Global Islamism Monitor No. 114

Related Categories: Human Rights and Humanitarian Issues; Islamic Extremism; Terrorism; Warfare; Afghanistan; Middle East; Saudi Arabia

Afghanistan's ruling Taliban movement is now weathering domestic turbulence associated with its draconian domestic policies. Of late, the group's restrictive approach to poppy cultivation, in particular, has led to significant protests (see Global Islamism Monitor no. 113) and provided a critical opening for the Taliban's own Islamist opposition. In early May, a bombing in the country's northeastern Badakhshan province killed and wounded 12 police officers involved in the Taliban's anti-poppy crop campaign. The Islamic State's local franchise, the Islamic State Khorasan Province, or ISIS-K, has taken responsibility for the blast. (Associated Press, May 9, 2024)

Meanwhile, the domestic political environment in Afghanistan that is being maintained by the Taliban has the potential to pose a very real threat to the West, according to a leading resistance leader. Ahmad Masood, the son of legendary Afghan resistance chief Ahmad Shah Masood, who was assassinated by al-Qaeda on the eve of the September 11th attacks, has assumed the leadership of anti-Taliban forces, now unified under the banner of the National Resistance Front of Afghanistan, since the Taliban's return to power in Kabul in August of 2021. In a recent interview with London's Daily Mail newspaper, he argued that Western inattention is allowing the Taliban to flourish – and setting the stage for Afghanistan to again emerge as a serious threat to the U.S. and Europe. "The political situation is helping the Taliban massively," Massoud argues. "From Ukraine to the war on Gaza and, and many other things happening around the globe," there is now "a numbness in the West. They are forgetting about what's happening in Afghanistan."

The consequences could be profound. "If the world doesn't pay attention," he notes, Afghanistan can once again "be a breeding ground for terrorism." Indeed, this is already taking place, with extremist elements both "expanding" and "recruiting," Massoud says. The scope of the problem is massive, and involves "not just the Taliban, Al-Qaeda and Daesh (The Islamic State) but... many other groups" as well, Massoud asserts. And, as a result, "an attack on U.S. or European soil is very much possible now. It is not about a matter of if, it's a matter of when." (Daily Mail, April 29, 2024)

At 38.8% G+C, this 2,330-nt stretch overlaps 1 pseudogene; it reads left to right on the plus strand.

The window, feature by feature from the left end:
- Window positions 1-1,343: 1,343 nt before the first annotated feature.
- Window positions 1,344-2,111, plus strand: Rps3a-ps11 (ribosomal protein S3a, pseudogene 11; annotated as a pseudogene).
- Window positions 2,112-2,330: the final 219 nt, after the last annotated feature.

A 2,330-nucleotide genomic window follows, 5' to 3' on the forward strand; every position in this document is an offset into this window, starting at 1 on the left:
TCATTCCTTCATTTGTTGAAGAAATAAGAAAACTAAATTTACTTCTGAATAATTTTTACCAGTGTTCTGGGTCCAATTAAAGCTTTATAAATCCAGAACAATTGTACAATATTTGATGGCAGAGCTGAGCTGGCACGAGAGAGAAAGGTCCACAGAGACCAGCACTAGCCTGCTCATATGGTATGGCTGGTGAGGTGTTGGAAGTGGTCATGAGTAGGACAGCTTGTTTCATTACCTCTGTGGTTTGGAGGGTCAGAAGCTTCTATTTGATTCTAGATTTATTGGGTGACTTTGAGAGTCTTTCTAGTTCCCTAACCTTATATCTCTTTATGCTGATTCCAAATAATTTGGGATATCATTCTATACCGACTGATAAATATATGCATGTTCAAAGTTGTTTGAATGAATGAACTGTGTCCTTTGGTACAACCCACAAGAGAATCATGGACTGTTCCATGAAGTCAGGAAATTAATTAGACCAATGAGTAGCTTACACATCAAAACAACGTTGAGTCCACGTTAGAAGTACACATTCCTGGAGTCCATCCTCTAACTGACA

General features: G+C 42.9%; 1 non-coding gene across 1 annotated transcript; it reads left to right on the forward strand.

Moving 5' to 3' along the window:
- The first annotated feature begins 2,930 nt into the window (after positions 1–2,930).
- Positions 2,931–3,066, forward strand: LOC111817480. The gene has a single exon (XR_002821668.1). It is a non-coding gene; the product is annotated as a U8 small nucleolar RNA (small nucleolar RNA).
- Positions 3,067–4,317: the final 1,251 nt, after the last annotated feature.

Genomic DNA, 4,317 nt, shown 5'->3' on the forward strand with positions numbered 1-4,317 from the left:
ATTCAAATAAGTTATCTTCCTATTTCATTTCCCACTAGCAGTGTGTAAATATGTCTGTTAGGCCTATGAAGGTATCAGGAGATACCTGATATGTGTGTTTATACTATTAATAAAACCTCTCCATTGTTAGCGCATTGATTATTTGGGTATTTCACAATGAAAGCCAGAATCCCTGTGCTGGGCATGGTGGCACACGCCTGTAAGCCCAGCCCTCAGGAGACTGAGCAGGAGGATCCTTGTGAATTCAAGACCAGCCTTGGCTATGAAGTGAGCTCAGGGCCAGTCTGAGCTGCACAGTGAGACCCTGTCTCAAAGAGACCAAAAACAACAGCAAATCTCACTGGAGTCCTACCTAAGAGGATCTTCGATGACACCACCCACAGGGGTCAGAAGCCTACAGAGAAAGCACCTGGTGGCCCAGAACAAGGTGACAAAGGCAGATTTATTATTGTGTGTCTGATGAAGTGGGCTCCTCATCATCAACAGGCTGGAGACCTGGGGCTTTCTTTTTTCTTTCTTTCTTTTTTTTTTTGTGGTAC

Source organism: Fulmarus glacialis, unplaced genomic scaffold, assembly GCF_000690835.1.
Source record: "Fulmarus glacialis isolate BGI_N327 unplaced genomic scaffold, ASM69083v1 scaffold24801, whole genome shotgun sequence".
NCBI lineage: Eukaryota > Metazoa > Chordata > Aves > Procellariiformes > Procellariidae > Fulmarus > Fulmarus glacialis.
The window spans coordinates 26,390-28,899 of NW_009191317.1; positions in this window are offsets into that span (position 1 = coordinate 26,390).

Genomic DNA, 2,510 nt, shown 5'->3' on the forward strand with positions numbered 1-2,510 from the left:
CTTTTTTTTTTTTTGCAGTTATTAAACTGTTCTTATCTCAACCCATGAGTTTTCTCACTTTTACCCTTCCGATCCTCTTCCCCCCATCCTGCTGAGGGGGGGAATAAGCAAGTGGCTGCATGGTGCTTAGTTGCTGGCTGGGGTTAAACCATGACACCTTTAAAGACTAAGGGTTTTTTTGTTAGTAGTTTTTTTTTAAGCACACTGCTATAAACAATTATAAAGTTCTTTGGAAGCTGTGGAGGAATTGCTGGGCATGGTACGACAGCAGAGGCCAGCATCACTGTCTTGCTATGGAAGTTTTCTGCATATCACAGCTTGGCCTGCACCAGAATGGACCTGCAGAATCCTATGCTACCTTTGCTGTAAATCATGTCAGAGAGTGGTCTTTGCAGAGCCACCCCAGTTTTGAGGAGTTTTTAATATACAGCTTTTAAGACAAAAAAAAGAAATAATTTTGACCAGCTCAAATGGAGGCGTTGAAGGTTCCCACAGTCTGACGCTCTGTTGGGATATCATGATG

In his efforts to consolidate control over the Kingdom and steer it onto a more inclusive, modern path, Saudi Arabia's de facto ruler, Crown Prince Mohammed Bin Salman, has faced no shortage of opposition. Among the most significant has been the domestic charge led by the Sahwa, or Awakening, movement - a group of hardline clerics who champion a return to strict interpretation of the country's traditional Wahhabi creed. In response, the Saudi government has moved decisively against the Sahwa, imprisoning and sidelining vocal members at variance with its modernized approach to foreign and religious affairs.

One of them is Safar Al-Hawali, who has been detained without trial since 2018 for his criticism of the House of Saud and its policies. Al-Hawali, however, is more than a mere political opponent; he is also a radical ideologue who has served as an inspiration for extremists like Osama bin Laden.

Now, Al-Hawali's case has been taken up by the United Nations. The UN's Committee on the Rights of Persons With Disabilities recently issued a report advocating for Al-Hawali's release, based upon his current, diminished capacity. Now 70, Al-Hawali has suffered multiple strokes which have left him unable to communicate clearly - and thereby, the Committee argues, make his ability to radicalize others negligible. "He has chronic apraxia of speech, which precludes him from moving his facial muscles to speak and be understood," the committee notes. "He is unable to move around alone and has a broken pelvis and renal failure that require constant medical care." All of that, in turn, makes him a diminished threat to the Kingdom, the Committee argues. It's unclear, however, if authorities in Riyadh agree. (Associated Press, May 15, 2024)